Daily Reflection – Nov 5, 2016
Saturday 5 November 2016
First Reading: Philippians 4:10-19
Happy are those who fear the Lord
Psalm 111(112):1-2, 5-6, 8-9
Gospel Reading: Luke 16:9-15
Today’s Note: Saturday of the Thirty-first Week in Ordinary Time
Jesus said to his disciples:
“I tell you, make friends for yourselves with dishonest wealth,
so that when it fails, you will be welcomed into eternal dwellings.
The person who is trustworthy in very small matters
is also trustworthy in great ones;
and the person who is dishonest in very small matters
is also dishonest in great ones.
If, therefore, you are not trustworthy with dishonest wealth,
who will trust you with true wealth?
If you are not trustworthy with what belongs to another,
who will give you what is yours?
No servant can serve two masters.
He will either hate one and love the other,
or be devoted to one and despise the other.
You cannot serve God and mammon.”
The Pharisees, who loved money,
heard all these things and sneered at him.
And he said to them,
“You justify yourselves in the sight of others,
but God knows your hearts;
for what is of human esteem is an abomination in the sight of God.”
I have learned the secret of . . . living in abundance and of being in need. (Philippians 4:12)
Money. It’s a topic that can really make us anxious. We want to be detached, but money touches so many parts of our lives and influences us even in subtle ways that being detached is next to impossible. We wonder: “Does God want me to prosper financially? Am I giving enough to the poor? How can I be responsible in providing for my retirement or children? Should I purchase this new gadget?” So many questions! It can be hard to know how to look at our finances.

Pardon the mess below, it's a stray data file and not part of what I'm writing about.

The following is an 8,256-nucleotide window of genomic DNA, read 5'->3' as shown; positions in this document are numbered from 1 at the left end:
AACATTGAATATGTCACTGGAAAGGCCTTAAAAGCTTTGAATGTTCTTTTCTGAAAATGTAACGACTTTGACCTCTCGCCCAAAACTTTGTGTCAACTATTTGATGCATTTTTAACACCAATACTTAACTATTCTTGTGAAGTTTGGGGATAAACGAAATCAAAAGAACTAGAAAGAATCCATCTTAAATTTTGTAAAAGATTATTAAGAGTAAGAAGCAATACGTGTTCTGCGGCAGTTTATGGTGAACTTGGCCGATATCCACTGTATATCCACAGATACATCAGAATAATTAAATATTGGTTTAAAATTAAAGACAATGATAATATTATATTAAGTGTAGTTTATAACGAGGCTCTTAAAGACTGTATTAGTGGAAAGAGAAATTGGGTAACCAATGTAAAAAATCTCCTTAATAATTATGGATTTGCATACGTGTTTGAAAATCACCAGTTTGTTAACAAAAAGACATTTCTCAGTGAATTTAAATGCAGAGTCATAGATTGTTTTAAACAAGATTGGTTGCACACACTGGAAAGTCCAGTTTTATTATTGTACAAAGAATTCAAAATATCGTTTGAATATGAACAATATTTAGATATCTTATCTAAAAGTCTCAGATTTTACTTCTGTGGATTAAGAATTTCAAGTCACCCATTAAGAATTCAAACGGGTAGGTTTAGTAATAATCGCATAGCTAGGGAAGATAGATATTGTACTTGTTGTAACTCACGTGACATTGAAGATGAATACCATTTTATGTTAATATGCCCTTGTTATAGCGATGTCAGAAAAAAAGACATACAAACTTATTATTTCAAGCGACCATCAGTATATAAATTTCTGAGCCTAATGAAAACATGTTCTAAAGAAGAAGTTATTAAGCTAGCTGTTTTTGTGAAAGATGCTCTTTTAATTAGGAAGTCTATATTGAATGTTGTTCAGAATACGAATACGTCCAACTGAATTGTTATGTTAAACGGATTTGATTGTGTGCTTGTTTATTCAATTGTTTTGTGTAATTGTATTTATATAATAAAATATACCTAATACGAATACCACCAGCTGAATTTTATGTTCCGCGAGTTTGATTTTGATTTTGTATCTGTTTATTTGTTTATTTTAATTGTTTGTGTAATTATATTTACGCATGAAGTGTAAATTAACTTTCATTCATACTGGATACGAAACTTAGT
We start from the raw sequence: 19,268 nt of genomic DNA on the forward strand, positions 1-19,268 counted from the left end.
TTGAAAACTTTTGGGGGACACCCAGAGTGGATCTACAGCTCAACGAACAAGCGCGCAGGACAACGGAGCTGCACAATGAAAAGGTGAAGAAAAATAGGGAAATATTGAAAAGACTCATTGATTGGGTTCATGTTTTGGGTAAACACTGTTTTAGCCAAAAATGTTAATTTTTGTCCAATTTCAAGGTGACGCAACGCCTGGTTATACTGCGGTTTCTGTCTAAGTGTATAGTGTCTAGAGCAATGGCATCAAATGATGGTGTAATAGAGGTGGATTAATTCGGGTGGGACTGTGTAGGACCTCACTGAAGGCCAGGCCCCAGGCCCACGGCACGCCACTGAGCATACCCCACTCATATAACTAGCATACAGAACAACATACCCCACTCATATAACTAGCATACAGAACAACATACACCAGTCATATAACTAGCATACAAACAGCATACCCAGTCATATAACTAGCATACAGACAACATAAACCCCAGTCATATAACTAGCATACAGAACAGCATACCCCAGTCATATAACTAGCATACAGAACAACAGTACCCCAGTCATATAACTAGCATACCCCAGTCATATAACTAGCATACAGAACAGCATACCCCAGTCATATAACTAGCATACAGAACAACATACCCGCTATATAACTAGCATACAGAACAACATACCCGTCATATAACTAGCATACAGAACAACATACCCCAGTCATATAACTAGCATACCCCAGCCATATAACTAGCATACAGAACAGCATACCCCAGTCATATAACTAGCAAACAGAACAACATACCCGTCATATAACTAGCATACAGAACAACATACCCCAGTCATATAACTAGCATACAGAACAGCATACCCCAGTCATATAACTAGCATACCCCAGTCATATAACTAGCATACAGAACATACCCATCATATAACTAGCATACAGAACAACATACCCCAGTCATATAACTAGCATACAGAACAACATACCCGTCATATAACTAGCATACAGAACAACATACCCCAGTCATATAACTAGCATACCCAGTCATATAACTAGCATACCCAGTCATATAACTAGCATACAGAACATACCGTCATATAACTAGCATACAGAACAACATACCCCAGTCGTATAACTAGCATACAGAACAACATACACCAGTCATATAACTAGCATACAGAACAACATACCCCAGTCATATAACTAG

St. Paul had it right. He said he knew a “secret”—how to be satisfied no matter what his circumstances. The key to that secret was what he loved. It’s like Jesus said: “No servant can serve two masters. . . . You cannot serve God and mammon” (Luke 16:13). That’s why Paul praised the Philippians for their generous donations to the impoverished church in Jerusalem. It showed that they loved Jesus and his people enough to give from the heart.
So how do we adjust our view of money? One practical idea is to evaluate how we are doing with the call to live simply. Here are some possibilities:
• Take a look at your possessions. How many things have not been used in the past year or two? Can you give some of them away to a worthy charity?
• If you’re planning to make a large purchase, like a car, home, or major appliance, consider what you really need. Try not to buy something far beyond your actual needs.
• If you give to charity, could you economize in your budget so that you could give maybe an extra 1 percent this year?
You can make the choice to live just a little bit more simply today than you did yesterday! It doesn’t have to be a dramatic change, like St. Francis giving away all he owned. But as you take each little step to simplify your life, you’ll give God the opportunity to show you he’s trustworthy and will take care of you.
“Jesus, I want to love you first and foremost. Help me not to be mastered by money!”